Switching, relaying, and regulation The diencephalon is known as the in-between brain, between higher- and lower-level structures. It contains the thalamus, routing sensory signals (except for olfactory signals) to the cortical regions and routing motor signals to the spinal cord. Optic nerve signals are routed through the lateral geniculate nucleus of the thalamus to the primary visual cortex. Being more than a switchboard, the thalamus directs attention by modulating sensory signals and is critical for sustaining normal consciousness; if its intralaminar nuclei are damaged, a permanent coma typically follows.
Below the thalamus lies the hypothalamus, with nuclei maintaining homeostasis by regulating temperature, blood pressure, salt levels, appetite, thirst, and sexual behavior, as well as sleep-wake cycles. Much hypothalamic regulation occurs via the pituitary gland, which secretes hormones into the bloodstream. The hypothalamus is also connected to the reticular formation (involved in alertness and sleep- wake states) of the brainstem and receives hormonal signals from many places in the body through the cardiovascular system.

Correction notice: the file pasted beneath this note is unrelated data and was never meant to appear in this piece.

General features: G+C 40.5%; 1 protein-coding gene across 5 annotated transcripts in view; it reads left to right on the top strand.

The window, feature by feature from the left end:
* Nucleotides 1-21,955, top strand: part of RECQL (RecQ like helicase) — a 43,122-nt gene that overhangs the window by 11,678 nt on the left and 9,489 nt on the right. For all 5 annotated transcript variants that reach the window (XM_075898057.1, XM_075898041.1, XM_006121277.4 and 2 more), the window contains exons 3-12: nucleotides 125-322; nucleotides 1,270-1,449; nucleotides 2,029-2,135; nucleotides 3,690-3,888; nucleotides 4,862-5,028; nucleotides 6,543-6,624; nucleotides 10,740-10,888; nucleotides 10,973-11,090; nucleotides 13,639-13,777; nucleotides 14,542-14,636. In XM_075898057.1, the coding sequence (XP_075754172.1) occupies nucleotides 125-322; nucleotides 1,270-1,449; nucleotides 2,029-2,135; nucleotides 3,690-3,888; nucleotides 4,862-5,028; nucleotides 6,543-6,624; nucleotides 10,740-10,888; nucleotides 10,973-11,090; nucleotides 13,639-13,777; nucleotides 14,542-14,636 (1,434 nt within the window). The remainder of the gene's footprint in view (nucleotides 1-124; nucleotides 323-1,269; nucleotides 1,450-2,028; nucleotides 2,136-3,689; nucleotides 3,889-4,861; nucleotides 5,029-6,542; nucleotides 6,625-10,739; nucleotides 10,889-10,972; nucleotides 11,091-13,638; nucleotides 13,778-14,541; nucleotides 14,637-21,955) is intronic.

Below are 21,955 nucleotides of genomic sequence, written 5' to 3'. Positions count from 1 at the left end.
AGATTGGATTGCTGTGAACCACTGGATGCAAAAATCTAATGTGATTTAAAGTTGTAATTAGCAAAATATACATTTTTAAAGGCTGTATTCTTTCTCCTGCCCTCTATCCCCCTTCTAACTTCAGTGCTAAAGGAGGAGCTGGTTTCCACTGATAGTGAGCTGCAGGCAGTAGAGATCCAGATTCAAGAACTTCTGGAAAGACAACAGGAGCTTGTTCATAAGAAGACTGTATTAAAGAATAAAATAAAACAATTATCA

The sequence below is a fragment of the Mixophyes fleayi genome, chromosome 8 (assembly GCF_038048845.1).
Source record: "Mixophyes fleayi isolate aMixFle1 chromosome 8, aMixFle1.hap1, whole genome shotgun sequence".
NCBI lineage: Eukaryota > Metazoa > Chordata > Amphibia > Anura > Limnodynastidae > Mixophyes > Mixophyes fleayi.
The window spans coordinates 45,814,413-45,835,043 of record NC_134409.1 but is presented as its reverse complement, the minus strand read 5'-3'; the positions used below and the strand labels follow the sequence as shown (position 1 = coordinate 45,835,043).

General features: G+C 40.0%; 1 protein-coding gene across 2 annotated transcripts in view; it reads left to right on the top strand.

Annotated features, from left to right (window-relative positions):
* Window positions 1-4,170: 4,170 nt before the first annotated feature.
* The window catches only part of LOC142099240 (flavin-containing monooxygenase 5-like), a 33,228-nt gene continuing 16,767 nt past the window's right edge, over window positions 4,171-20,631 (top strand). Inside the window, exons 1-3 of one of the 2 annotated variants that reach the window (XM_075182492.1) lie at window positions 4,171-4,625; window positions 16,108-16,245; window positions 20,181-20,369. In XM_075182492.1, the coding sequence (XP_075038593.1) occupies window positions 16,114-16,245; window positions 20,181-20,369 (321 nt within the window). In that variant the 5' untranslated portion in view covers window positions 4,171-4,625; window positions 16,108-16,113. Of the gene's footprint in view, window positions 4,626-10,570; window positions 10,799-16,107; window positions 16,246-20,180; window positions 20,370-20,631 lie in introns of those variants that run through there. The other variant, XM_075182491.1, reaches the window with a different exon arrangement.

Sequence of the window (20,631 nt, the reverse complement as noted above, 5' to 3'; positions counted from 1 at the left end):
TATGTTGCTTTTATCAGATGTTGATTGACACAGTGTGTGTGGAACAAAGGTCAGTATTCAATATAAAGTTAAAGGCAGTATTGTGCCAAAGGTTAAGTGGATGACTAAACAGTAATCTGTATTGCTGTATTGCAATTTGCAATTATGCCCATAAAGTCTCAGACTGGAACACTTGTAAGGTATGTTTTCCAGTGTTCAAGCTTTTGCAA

Thalamic syndrome Damage to the thalamus, such as from an infarct, can lead to heightened pain sensitivity because the thalamus relays and modulates sensory signals.
Hypothalamic disorders As the hypothalamus controls the pituitary gland, hypothalamic disorders can have many hormonal effects.
The diencephalon routes and modulates neural signals and controls hormonal signals. It’s a highly interconnected structure involved in most, if not all, aspects of mental life. Damage to this structure is often life threatening.